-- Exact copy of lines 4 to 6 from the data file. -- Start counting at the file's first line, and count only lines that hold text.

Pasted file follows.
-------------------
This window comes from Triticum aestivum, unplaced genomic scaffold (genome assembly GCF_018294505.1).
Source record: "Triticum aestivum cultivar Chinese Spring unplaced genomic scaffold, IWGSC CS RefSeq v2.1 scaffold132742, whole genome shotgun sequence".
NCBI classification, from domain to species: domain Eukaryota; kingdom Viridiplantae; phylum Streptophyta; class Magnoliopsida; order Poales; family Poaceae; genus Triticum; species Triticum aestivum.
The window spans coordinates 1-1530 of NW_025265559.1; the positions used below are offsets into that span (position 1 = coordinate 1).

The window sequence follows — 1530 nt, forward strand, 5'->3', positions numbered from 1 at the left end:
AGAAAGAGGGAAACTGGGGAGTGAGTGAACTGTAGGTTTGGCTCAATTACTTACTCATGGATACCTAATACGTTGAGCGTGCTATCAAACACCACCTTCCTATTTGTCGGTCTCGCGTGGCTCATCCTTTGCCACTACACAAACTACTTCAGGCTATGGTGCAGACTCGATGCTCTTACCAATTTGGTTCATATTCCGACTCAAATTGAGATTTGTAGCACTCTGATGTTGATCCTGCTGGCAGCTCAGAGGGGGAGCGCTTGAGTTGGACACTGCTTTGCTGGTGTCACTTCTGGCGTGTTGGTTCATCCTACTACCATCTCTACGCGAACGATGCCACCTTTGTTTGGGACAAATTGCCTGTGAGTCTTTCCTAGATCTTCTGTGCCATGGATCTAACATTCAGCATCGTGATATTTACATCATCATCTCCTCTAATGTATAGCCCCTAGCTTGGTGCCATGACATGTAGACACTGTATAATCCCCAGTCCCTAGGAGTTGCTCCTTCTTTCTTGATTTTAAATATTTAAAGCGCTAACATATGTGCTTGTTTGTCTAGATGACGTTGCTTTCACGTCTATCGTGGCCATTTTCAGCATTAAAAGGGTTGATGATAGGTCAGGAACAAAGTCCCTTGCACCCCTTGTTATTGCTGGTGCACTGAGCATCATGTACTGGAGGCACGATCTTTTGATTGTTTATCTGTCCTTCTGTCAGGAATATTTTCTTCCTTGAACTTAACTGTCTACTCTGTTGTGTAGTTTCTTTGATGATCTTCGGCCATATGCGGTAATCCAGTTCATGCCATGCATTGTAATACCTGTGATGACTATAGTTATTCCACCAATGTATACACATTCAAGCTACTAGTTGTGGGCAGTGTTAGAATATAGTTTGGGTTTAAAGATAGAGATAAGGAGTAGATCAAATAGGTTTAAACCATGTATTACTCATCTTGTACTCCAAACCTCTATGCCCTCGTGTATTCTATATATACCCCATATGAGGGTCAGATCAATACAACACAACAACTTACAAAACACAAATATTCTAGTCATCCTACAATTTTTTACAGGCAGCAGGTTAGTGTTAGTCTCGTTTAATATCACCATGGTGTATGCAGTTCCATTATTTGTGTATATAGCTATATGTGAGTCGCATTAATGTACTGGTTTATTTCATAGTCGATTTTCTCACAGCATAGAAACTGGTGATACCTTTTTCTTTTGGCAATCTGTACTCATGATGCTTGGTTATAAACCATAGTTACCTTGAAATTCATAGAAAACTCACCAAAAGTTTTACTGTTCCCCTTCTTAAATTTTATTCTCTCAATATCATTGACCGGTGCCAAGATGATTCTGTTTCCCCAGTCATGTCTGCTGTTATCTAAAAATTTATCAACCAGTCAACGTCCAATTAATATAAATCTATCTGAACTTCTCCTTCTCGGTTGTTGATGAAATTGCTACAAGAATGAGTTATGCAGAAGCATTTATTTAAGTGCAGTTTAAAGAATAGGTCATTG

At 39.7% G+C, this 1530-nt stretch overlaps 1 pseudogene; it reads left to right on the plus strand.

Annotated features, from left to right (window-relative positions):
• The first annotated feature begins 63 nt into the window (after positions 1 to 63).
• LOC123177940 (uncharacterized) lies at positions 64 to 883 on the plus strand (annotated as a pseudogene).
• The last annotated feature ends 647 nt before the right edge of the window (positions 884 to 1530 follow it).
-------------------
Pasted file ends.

The window spans coordinates 1-1530 of NW_025265559.1; the positions used below are offsets into that span (position 1 = coordinate 1).

The window sequence follows — 1530 nt, forward strand, 5'->3', positions numbered from 1 at the left end:
AGAAAGAGGGAAACTGGGGAGTGAGTGAACTGTAGGTTTGGCTCAATTACTTACTCATGGATACCTAATACGTTGAGCGTGCTATCAAACACCACCTTCCTATTTGTCGGTCTCGCGTGGCTCATCCTTTGCCACTACACAAACTACTTCAGGCTATGGTGCAGACTCGATGCTCTTACCAATTTGGTTCATATTCCGACTCAAATTGAGATTTGTAGCACTCTGATGTTGATCCTGCTGGCAGCTCAGAGGGGGAGCGCTTGAGTTGGACACTGCTTTGCTGGTGTCACTTCTGGCGTGTTGGTTCATCCTACTACCATCTCTACGCGAACGATGCCACCTTTGTTTGGGACAAATTGCCTGTGAGTCTTTCCTAGATCTTCTGTGCCATGGATCTAACATTCAGCATCGTGATATTTACATCATCATCTCCTCTAATGTATAGCCCCTAGCTTGGTGCCATGACATGTAGACACTGTATAATCCCCAGTCCCTAGGAGTTGCTCCTTCTTTCTTGATTTTAAATATTTAAAGCGCTAACATATGTGCTTGTTTGTCTAGATGACGTTGCTTTCACGTCTATCGTGGCCATTTTCAGCATTAAAAGGGTTGATGATAGGTCAGGAACAAAGTCCCTTGCACCCCTTGTTATTGCTGGTGCACTGAGCATCATGTACTGGAGGCACGATCTTTTGATTGTTTATCTGTCCTTCTGTCAGGAATATTTTCTTCCTTGAACTTAACTGTCTACTCTGTTGTGTAGTTTCTTTGATGATCTTCGGCCATATGCGGTAATCCAGTTCATGCCATGCATTGTAATACCTGTGATGACTATAGTTATTCCACCAATGTATACACATTCAAGCTACTAGTTGTGGGCAGTGTTAGAATATAGTTTGGGTTTAAAGATAGAGATAAGGAGTAGATCAAATAGGTTTAAACCATGTATTACTCATCTTGTACTCCAAACCTCTATGCCCTCGTGTATTCTATATATACCCCATATGAGGGTCAGATCAATACAACACAACAACTTACAAAACACAAATATTCTAGTCATCCTACAATTTTTTACAGGCAGCAGGTTAGTGTTAGTCTCGTTTAATATCACCATGGTGTATGCAGTTCCATTATTTGTGTATATAGCTATATGTGAGTCGCATTAATGTACTGGTTTATTTCATAGTCGATTTTCTCACAGCATAGAAACTGGTGATACCTTTTTCTTTTGGCAATCTGTACTCATGATGCTTGGTTATAAACCATAGTTACCTTGAAATTCATAGAAAACTCACCAAAAGTTTTACTGTTCCCCTTCTTAAATTTTATTCTCTCAATATCATTGACCGGTGCCAAGATGATTCTGTTTCCCCAGTCATGTCTGCTGTTATCTAAAAATTTATCAACCAGTCAACGTCCAATTAATATAAATCTATCTGAACTTCTCCTTCTCGGTTGTTGATGAAATTGCTACAAGAATGAGTTATGCAGAAGCATTTATTTAAGTGCAGTTTAAAGAATAGGTCATTG